Europe is facing increasing competition from other areas of the world, forcing the continent to grow together and offer easy journey between different points. Air transport plays an important role for cross-continental travel, but projections by the European Commission suggest that under current conditions the European airspace and airports will lack the capacity to satisfy the needs of increasing air traffic. The Single European Sky (SES) aims at reducing delays, increasing safety, reducing the environmental impact, and reducing costs related to service provision. It contributes to these goals by de-fragmenting the European airspace, and creating a more efficient air traffic management (ATM) system. An important tool to decrease the fragmentation of the European airspace and enhance cooperation among air navigation service providers (ANSPs) are the Functional Airspace Blocks (FABs).
The FABS, however, are increasingly seen as an element slowing down the consolidation of the SES. Most EU Member States failed to create fully operational FABs by the deadline in early December 2012: only two, out of the nine planned FABs, were established by end 2012. The Commission reacted by warning Member States they would launch infringement procedures. Consequently, policy-makers and stakeholders are rethinking their approach to the SES; from an operational point of view, some of them are even questioning the current definition of the FABs as their slow delivery might be jeopardise the efficiency of the entire initiative.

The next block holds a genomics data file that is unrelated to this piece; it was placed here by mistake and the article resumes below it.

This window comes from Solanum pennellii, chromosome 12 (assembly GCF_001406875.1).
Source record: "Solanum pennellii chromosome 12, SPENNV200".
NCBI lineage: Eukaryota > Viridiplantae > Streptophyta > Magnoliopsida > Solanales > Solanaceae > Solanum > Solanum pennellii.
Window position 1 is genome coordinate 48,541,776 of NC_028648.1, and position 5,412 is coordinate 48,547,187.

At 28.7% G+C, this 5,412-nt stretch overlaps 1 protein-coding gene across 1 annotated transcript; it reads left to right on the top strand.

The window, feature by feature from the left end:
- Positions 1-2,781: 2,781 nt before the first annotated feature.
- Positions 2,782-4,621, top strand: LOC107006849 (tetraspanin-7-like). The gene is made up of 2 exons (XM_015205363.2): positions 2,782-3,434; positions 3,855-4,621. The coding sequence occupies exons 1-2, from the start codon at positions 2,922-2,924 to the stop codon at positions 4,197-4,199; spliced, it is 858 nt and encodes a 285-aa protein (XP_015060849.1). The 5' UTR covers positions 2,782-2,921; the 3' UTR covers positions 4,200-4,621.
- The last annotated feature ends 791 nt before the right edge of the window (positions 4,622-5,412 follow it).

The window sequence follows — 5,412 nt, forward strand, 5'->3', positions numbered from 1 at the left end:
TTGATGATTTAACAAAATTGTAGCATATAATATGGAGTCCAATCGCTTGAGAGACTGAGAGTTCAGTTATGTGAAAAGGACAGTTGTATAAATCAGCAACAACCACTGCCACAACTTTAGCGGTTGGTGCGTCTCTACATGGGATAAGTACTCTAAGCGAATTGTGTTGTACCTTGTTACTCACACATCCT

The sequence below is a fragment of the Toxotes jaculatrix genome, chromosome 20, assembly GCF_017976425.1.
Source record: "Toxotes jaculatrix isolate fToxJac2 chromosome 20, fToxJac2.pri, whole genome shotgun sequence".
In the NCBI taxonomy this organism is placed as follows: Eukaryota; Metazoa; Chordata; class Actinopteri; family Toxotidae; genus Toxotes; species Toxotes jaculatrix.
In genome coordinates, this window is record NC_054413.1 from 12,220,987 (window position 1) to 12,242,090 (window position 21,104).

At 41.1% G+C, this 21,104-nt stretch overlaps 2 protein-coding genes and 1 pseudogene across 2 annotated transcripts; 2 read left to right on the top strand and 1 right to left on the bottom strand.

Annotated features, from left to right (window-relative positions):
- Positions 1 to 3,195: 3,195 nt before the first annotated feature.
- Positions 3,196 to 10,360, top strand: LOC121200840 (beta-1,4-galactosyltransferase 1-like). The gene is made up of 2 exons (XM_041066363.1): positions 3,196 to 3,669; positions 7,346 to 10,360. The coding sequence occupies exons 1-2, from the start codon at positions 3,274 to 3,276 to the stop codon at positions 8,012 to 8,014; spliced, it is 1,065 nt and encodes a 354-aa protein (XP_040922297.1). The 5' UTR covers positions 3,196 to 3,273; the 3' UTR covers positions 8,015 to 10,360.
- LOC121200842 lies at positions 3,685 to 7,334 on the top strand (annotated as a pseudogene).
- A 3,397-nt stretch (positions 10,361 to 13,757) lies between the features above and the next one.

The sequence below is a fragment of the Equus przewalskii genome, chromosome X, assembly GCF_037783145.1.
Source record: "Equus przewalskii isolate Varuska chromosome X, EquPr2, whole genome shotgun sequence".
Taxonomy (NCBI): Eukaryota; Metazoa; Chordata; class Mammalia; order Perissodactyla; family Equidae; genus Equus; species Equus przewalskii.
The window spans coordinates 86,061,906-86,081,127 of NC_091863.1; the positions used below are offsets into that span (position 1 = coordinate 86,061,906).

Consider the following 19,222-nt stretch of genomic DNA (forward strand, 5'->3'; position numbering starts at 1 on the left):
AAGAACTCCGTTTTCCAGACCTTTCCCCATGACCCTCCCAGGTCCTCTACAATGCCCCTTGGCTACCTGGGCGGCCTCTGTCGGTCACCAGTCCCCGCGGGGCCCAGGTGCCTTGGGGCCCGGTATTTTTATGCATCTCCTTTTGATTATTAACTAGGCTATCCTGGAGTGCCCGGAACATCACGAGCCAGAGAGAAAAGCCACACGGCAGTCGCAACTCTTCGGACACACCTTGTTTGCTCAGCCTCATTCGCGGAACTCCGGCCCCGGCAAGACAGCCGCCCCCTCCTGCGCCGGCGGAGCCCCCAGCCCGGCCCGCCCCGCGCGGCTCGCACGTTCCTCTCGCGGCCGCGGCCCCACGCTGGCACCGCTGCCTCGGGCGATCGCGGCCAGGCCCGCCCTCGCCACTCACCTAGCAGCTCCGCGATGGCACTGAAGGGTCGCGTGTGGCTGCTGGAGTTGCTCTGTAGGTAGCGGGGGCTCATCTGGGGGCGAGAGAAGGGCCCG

ANSPs, in turn, are in need for a new business model and some stakeholders discuss the possibility of creating a common infrastructure approach (data centres, airspace management). The idea behind the common infrastructure approach is to create air traffic services units operating from different locations which use a common standardised interface. This is based on two pillars: standardised methods of operation, procedures and open systems enabling the download of licensed applications at the controller’s workplaces and the build up of several data centres over Europe which might finally lead to a security protected information cloud. The standardisation should reach such an extent, that the airspace user perceives it as a single system. A common infrastructure approach grants freedom and adjustments to local needs, while acting as one integrated body. Could this be a model to solve the current standoff?
Stakeholders – operators, authorities, the European Commission, associations and academics – are invited discuss the current state of the SES and the possibility of creating a common infrastructure approach. The discussions will be centred on the following guiding questions:
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